The ability of the Irish government to return to bond markets is being promoted as the main or even the sole criteria for the success of government policy. Strange that it is simultaneously said that this is a government debt crisis, and yet its resolution is measured by the ability to add to government debt.
The purpose of all economic policy should be the optimal sustainable increase in the well-being of the population. Instead, a return to the bond markets has become the overriding objective of economic policy. But this is itself unsustainable if the economy is contracting as the debt burden rises and the deficit widens once more.
On growth it is clear that the fall in investment remains the overwhelming source of the Irish Depression. GDP and GNP have contracted by €13.3bn and €11.9bn since the end of 2007 respectively. Investment (Gross Fixed Capital Formation) has fallen by €21bn. It is an investment strike which is responsible for the slump.
The national accounts are shown in the chart below from the end of the boom in 2007 to the end of 2012.
While investment has collapsed by €21bn, the fall in personal consumption has been about one third of that, at €7.1bn and the fall in government spending slightly lower at €5.6bn. It is repeatedly asserted that the performance of exports proves the validity of current economic policy. But while the increase in net exports has been very significant, this owes more to falling imports (which are treated as a negative in the national accounts) rather than rising exports. Recorded exports have risen by €11.7bn over the period while imports have fallen by €15.8bn – and there are question marks about how real these exports are.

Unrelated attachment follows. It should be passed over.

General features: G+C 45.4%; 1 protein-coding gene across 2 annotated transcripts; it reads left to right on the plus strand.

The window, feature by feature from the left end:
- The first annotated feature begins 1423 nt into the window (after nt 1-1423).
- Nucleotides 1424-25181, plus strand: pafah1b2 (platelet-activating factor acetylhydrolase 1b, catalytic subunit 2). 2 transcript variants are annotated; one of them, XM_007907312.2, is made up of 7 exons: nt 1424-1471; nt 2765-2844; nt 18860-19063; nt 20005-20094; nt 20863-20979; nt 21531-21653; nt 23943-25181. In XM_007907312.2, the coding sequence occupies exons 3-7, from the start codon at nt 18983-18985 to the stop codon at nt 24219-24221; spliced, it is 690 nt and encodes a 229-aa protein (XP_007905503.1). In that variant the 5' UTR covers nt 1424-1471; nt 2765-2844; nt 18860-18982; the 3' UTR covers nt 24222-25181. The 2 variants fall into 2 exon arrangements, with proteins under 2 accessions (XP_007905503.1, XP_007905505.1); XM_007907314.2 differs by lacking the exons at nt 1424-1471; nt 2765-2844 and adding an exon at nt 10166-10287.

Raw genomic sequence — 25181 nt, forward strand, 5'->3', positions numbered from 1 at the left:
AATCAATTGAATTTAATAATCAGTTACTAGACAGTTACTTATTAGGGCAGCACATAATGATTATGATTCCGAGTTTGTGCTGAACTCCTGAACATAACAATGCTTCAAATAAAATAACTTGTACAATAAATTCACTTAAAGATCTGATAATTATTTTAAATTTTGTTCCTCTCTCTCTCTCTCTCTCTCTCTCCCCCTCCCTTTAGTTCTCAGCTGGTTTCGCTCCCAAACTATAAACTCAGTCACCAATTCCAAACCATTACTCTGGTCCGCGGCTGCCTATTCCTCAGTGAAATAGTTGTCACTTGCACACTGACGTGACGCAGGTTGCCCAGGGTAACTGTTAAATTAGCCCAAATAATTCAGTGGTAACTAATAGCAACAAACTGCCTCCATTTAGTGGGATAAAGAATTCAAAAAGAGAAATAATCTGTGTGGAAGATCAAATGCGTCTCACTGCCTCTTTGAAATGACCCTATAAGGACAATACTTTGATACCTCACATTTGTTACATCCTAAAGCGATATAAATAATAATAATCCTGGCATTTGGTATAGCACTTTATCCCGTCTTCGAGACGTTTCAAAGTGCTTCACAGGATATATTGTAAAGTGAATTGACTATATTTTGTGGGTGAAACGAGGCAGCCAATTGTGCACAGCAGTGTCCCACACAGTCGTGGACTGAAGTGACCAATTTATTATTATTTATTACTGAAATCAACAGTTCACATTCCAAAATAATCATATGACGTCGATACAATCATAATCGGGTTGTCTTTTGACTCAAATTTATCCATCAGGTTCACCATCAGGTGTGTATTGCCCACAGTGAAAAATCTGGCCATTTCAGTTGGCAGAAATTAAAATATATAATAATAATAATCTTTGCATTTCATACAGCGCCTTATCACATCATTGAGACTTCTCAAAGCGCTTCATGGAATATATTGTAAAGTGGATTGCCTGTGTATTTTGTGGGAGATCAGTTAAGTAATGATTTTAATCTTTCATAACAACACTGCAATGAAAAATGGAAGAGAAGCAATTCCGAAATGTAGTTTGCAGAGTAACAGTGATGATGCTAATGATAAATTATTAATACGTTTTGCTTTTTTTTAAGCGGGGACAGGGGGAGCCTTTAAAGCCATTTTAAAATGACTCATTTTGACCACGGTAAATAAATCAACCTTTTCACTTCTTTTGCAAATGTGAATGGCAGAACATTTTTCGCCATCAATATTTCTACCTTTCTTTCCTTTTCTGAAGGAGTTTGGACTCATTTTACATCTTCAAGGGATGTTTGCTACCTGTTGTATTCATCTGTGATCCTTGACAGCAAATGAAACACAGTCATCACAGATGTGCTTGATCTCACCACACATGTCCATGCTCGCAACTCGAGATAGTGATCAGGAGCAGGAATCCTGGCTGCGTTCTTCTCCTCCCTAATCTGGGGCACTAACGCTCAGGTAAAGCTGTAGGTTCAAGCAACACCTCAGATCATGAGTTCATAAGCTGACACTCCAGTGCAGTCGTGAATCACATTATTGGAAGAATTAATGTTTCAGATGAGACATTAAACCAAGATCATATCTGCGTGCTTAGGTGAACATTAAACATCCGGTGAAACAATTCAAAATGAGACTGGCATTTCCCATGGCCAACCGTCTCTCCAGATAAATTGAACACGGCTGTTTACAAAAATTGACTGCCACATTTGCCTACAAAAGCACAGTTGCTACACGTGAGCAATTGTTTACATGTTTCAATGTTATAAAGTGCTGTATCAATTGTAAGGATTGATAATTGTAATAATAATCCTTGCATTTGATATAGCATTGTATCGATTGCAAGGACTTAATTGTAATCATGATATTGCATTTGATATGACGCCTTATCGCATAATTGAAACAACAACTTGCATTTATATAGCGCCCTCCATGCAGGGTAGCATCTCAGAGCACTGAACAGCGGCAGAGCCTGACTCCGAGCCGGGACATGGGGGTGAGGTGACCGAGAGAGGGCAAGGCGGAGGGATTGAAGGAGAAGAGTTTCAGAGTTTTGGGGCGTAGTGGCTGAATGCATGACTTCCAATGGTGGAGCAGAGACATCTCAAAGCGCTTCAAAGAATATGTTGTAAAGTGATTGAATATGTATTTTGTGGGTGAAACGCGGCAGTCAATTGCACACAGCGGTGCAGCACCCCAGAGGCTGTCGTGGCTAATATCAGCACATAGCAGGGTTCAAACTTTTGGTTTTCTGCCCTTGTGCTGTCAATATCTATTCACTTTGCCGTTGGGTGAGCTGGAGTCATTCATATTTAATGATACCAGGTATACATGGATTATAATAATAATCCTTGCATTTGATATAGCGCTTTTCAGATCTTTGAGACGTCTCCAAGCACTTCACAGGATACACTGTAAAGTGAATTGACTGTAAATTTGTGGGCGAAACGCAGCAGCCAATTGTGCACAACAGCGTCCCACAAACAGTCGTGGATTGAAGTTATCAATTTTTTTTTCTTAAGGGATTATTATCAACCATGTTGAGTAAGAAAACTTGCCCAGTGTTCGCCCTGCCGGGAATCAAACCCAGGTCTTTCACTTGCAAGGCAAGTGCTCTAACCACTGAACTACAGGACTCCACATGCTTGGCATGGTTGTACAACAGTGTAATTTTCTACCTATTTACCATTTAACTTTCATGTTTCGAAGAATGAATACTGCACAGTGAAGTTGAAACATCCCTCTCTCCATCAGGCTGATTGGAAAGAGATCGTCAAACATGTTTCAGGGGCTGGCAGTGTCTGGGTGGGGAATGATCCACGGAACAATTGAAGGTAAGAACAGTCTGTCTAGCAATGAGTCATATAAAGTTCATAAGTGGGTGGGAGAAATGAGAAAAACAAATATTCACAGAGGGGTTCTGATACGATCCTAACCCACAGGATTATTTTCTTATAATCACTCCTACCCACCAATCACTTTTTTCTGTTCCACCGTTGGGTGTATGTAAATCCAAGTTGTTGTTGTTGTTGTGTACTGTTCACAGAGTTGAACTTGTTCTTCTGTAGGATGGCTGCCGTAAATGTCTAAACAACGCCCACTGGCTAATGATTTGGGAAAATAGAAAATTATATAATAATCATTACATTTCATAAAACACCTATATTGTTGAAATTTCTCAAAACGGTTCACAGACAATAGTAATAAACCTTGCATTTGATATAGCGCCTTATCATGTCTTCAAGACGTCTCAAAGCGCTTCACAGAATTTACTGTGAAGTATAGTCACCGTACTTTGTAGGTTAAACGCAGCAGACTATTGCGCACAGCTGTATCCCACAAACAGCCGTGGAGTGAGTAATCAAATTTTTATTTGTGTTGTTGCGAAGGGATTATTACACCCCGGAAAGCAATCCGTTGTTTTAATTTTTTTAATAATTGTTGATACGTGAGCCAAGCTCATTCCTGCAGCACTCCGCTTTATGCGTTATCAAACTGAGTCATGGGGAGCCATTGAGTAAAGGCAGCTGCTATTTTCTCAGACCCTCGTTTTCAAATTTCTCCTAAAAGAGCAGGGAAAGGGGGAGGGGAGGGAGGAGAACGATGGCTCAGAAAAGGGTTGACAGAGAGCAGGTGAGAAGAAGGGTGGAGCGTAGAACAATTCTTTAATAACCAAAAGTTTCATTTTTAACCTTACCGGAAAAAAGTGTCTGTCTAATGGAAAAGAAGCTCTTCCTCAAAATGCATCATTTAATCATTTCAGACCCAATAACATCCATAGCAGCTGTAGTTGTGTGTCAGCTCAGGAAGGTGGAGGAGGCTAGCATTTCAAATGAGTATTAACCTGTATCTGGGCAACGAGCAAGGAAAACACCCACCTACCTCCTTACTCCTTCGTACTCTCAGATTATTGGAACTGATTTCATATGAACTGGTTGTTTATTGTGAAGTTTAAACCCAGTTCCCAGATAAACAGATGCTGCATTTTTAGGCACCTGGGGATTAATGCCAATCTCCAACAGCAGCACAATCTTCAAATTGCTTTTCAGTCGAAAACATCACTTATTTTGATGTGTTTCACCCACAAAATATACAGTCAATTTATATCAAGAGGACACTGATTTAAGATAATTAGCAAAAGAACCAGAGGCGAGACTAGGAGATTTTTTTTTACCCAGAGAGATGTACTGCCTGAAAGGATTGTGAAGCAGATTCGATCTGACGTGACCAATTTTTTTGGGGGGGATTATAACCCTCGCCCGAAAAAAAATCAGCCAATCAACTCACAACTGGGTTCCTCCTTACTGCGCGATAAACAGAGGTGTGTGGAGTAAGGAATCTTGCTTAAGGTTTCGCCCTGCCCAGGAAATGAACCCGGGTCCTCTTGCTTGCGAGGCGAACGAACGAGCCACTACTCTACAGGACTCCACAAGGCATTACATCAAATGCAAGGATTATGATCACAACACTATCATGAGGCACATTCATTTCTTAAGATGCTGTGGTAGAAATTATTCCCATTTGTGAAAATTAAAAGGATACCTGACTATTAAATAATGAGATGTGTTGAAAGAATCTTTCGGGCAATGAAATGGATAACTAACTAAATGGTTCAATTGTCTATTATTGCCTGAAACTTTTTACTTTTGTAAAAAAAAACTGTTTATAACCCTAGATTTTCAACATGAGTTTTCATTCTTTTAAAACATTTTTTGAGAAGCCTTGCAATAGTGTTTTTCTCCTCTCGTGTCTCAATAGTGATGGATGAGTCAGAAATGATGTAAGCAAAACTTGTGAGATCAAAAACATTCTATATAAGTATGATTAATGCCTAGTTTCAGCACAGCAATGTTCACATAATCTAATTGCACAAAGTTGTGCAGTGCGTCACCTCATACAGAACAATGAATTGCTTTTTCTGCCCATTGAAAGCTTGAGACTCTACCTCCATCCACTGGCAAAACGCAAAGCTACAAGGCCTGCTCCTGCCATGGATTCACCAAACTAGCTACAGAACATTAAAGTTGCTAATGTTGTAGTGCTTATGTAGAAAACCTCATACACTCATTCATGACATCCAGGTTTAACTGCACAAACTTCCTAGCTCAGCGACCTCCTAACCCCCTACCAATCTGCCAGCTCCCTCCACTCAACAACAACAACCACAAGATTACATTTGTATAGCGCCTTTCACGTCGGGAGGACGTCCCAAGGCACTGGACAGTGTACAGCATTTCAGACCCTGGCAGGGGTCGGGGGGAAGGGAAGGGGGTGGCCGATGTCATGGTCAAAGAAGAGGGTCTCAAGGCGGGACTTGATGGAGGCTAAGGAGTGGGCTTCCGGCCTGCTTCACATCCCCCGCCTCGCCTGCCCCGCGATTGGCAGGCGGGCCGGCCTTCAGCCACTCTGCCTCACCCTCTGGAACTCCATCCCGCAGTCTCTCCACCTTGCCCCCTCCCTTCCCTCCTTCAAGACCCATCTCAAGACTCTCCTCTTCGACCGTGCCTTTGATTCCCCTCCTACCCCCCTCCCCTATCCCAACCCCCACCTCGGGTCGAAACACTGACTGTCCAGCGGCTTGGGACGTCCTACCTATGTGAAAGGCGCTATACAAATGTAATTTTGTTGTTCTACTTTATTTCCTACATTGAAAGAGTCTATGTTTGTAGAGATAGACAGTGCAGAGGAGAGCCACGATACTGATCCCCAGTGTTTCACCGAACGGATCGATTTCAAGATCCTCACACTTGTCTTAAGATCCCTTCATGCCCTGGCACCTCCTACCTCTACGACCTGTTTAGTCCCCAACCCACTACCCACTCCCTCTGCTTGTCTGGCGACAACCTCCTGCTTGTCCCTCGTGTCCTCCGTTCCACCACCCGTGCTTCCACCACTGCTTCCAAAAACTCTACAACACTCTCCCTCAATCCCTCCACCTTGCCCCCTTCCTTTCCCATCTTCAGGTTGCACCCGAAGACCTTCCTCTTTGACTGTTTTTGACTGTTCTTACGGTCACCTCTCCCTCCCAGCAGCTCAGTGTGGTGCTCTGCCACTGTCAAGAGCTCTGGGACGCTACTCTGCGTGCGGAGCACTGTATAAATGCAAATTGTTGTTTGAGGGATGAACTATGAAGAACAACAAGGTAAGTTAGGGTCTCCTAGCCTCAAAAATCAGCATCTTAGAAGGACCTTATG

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This post was originally published on Unite the Union’s Croke Park Report blog today.
It is interesting that the big news of yesterday made so little news. The CSO revealed that the economy fell back into recession in the latter half of 2012 but you will have to look hard to find much reporting on that. Maybe it’s because this inconvenient fact cuts across the official narrative. And while there was growth in three out of four quarters in 2010 and 2011, there was only one quarter of growth in 2012. That, too, didn’t get much coverage. That, too, may be inconvenient.
So what does this tell us about Croke Park 2? It tells us that it is irrational to cut wages and, so, spending power with an economy falling back into recession. Consumer spending and domestic demand has been stagnating for the last three years.